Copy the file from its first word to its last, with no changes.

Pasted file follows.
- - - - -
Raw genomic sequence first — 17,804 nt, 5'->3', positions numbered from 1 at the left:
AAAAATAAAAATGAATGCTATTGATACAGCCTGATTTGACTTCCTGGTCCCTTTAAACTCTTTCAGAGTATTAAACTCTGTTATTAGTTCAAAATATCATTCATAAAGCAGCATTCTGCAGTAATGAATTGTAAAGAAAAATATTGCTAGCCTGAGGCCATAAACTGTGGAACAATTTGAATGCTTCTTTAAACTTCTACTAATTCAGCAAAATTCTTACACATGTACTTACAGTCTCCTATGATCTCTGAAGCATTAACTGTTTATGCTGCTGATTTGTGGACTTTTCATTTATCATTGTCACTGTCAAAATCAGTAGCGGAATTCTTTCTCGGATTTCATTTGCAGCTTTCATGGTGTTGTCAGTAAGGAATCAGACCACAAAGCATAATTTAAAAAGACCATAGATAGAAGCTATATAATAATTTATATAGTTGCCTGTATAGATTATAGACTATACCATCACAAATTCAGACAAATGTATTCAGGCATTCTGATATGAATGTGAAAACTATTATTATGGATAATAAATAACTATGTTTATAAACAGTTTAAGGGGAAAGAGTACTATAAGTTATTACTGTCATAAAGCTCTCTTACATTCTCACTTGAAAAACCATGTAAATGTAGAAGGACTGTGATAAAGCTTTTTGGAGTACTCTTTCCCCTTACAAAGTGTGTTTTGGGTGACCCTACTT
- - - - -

Raw genomic sequence first — 17,804 nt, 5'->3', positions numbered from 1 at the left:
AAAAATAAAAATGAATGCTATTGATACAGCCTGATTTGACTTCCTGGTCCCTTTAAACTCTTTCAGAGTATTAAACTCTGTTATTAGTTCAAAATATCATTCATAAAGCAGCATTCTGCAGTAATGAATTGTAAAGAAAAATATTGCTAGCCTGAGGCCATAAACTGTGGAACAATTTGAATGCTTCTTTAAACTTCTACTAATTCAGCAAAATTCTTACACATGTACTTACAGTCTCCTATGATCTCTGAAGCATTAACTGTTTATGCTGCTGATTTGTGGACTTTTCATTTATCATTGTCACTGTCAAAATCAGTAGCGGAATTCTTTCTCGGATTTCATTTGCAGCTTTCATGGTGTTGTCAGTAAGGAATCAGACCACAAAGCATAATTTAAAAAGACCATAGATAGAAGCTATATAATAATTTATATAGTTGCCTGTATAGATTATAGACTATACCATCACAAATTCAGACAAATGTATTCAGGCATTCTGATATGAATGTGAAAACTATTATTATGGATAATAAATAACTATGTTTATAAACAGTTTAAGGGGAAAGAGTACTATAAGTTATTACTGTCATAAAGCTCTCTTACATTCTCACTTGAAAAACCATGTAAATGTAGAAGGACTGTGATAAAGCTTTTTGGAGTACTCTTTCCCCTTACAAAGTGTGTTTTGGGTGACCCTACTT